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A Single Weak Password Can Be Your Undoing

Why You Should Always Use Different Passphrases

Although inconvenient, you should never use the same passphrase for different accounts, no matter how unimportant you may think any single account. Use a unique passphrase for each and every one of your accounts. Otherwise, the security of all your accounts may only be as good as your weakest passphrase.

Top Tip – We’ll say it again, don’t repeat passphrases. Use a different passphrase for each and every account you have.

Formulas and Patterns are Bad Too

Similar advice is do not use a formula or pattern for generating passphrases. If an attacker discovers that you always use the same formula or pattern to generate otherwise “unique” passphrases, he or she will soon be using it to breach your accounts.

An example of such a pattern or formula would be using the first and second letter of a website's name (with the second capitalized) and then adding 231456 to the end. Using this formula for the website would make your password eX231456. While this password might look strong, once the pattern or formula is discovered, it becomes useless and leads to only more account breaches.

Hackers similarly exploit the fact that many people repeat the same passphrase or only alter them slightly each time. Similarly, professional snoops are also trained to crack the easy passwords first because many people use the same or similar passphrases for all of their accounts. In addition, your employer or colleagues may have access to some of your passphrases at work; if you use this same passphrase (or pattern) for your personal accounts, you will be exposing these other accounts too.

The Domino Effect of a Single Bad Passphrase

Such knock-on security risks can also arise when a hacker gains access to a non-sensitive account and then uses the information he or she finds to correctly guess or crack your more sensitive accounts. As already mentioned, once a single one of your accounts is compromised, the hacker may be able to find confirmation emails or other details helping them breach other accounts. For example, if a hacker has obtained access to one of your accounts, he or she may be able to obtain your passphrases for other accounts linked to it by carrying out forgotten password resets.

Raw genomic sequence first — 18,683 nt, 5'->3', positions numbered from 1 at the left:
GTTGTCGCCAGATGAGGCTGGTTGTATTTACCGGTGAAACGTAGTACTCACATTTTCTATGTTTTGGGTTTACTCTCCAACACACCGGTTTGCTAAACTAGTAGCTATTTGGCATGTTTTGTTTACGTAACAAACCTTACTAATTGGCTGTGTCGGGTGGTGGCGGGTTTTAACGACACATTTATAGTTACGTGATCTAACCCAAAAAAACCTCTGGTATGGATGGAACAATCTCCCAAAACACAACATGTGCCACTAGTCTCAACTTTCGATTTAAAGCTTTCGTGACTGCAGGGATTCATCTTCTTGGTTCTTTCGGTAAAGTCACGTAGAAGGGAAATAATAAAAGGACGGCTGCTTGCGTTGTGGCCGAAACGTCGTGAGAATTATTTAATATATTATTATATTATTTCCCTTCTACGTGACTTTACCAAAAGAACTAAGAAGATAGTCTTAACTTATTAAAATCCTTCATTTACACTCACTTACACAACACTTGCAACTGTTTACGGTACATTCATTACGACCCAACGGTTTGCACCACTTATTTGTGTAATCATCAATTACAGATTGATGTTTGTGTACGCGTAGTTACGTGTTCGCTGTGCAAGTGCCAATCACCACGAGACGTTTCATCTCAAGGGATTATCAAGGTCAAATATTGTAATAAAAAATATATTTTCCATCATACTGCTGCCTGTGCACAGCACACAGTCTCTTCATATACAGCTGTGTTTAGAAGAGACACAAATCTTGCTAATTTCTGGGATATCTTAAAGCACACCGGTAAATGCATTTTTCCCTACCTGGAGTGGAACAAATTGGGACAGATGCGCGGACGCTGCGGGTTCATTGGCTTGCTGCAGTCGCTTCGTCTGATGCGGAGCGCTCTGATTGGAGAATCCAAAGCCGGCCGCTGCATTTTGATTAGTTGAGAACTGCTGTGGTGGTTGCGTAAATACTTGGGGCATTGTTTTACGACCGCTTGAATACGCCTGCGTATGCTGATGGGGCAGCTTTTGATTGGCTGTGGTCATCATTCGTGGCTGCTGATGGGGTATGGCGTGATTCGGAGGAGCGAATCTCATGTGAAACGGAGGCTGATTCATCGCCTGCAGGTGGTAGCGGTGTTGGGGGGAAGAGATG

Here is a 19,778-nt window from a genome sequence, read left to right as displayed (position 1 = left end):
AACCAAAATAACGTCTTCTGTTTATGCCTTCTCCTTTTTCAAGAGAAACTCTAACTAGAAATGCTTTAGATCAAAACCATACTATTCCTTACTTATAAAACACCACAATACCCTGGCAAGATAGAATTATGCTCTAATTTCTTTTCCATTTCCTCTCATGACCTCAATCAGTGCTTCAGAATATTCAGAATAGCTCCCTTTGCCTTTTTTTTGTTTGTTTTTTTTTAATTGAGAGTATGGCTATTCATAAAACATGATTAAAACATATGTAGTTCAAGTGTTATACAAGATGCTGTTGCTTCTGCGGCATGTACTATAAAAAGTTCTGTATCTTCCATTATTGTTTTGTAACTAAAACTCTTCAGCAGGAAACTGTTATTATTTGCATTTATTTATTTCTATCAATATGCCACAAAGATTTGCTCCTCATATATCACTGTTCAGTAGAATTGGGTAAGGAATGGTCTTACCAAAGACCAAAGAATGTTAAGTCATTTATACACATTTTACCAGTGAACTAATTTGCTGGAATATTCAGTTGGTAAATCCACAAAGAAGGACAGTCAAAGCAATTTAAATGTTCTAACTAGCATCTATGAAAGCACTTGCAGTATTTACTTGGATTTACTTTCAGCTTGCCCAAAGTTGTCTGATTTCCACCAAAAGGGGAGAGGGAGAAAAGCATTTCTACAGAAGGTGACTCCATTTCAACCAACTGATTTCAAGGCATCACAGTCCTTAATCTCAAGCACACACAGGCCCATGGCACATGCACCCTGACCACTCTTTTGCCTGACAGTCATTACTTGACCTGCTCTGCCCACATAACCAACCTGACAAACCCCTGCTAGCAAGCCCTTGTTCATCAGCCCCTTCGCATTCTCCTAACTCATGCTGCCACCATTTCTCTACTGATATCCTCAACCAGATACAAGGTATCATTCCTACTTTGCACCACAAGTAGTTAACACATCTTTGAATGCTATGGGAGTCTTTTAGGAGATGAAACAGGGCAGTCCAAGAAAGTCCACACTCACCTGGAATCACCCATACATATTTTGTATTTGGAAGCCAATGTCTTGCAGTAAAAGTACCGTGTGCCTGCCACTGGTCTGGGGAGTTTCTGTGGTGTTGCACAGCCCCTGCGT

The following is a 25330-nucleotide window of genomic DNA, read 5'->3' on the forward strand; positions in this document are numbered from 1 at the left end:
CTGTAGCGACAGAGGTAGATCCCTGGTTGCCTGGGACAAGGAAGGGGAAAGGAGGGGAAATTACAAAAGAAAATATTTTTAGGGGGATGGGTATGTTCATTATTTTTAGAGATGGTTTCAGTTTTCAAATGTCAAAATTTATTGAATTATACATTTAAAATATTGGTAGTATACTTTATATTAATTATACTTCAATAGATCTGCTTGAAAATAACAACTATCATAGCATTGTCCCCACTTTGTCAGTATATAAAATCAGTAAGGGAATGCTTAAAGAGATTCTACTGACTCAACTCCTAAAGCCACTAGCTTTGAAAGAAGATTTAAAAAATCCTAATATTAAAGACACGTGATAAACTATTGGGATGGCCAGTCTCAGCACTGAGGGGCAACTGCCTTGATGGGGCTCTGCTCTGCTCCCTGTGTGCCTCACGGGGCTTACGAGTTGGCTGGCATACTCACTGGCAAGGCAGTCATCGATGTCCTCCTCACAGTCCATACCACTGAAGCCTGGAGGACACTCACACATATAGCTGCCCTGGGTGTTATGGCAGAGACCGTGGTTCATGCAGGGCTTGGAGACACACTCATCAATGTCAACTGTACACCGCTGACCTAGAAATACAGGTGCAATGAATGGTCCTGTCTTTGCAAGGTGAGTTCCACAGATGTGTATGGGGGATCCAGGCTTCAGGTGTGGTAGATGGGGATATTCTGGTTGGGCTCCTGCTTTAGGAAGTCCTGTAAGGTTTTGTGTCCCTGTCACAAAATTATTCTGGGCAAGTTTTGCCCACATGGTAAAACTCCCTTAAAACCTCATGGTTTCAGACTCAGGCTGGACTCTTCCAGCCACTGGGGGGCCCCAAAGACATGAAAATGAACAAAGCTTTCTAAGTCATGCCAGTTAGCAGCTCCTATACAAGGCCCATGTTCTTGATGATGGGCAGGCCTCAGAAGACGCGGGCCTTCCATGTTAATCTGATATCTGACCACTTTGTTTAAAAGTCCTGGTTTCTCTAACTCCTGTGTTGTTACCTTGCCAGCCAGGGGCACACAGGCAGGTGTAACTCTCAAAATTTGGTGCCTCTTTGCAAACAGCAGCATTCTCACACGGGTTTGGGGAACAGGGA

Even if the breached account doesn't contain password confirmation messages for other accounts, it may still contain plenty of personal information enabling the attacker to answer ‘Forgot your password?’ security questions or to gain access a number of other ways.

In cases where the password reset is protected by additional security questions, the hacker could try answering them using little more information than your birthdate, your mother’s maiden name or the name of your pet. Perhaps the hacker has gleaned this information from the initially hacked account or even posts you or a friend made to social media.

And of course, the first thing a hacker will do after compromising your account is change the password, locking you out. And it is no easy task to reclaim an account once it has been hijacked.

It is because a single account breach can quickly lead to others that you need to follow and take seriously our passphrase guidance here. Despite all the sophisticated hacking methods available, the simple breaching of weak passwords remains by far and away the biggest threat to your security. Just ask the celebrities victimized by the Frappening. The good news is that this risk is easily addressed.



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